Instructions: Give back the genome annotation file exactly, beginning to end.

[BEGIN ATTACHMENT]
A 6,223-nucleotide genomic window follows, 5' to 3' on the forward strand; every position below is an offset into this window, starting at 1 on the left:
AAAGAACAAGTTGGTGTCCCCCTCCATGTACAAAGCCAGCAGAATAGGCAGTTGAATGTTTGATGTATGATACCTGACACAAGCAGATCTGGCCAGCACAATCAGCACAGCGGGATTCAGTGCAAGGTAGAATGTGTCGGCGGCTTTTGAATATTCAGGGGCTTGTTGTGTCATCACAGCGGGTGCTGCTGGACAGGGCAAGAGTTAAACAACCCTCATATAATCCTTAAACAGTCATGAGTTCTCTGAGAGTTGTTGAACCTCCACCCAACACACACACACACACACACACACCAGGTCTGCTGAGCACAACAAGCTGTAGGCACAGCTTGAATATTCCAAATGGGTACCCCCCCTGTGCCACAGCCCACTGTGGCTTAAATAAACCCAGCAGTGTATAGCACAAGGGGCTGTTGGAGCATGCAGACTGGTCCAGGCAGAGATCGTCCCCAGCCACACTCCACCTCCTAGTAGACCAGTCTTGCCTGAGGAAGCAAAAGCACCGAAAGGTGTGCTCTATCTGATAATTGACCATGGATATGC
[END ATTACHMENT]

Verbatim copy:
A 6,223-nucleotide genomic window follows, 5' to 3' on the forward strand; every position below is an offset into this window, starting at 1 on the left:
AAAGAACAAGTTGGTGTCCCCCTCCATGTACAAAGCCAGCAGAATAGGCAGTTGAATGTTTGATGTATGATACCTGACACAAGCAGATCTGGCCAGCACAATCAGCACAGCGGGATTCAGTGCAAGGTAGAATGTGTCGGCGGCTTTTGAATATTCAGGGGCTTGTTGTGTCATCACAGCGGGTGCTGCTGGACAGGGCAAGAGTTAAACAACCCTCATATAATCCTTAAACAGTCATGAGTTCTCTGAGAGTTGTTGAACCTCCACCCAACACACACACACACACACACACACCAGGTCTGCTGAGCACAACAAGCTGTAGGCACAGCTTGAATATTCCAAATGGGTACCCCCCCTGTGCCACAGCCCACTGTGGCTTAAATAAACCCAGCAGTGTATAGCACAAGGGGCTGTTGGAGCATGCAGACTGGTCCAGGCAGAGATCGTCCCCAGCCACACTCCACCTCCTAGTAGACCAGTCTTGCCTGAGGAAGCAAAAGCACCGAAAGGTGTGCTCTATCTGATAATTGACCATGGATATGC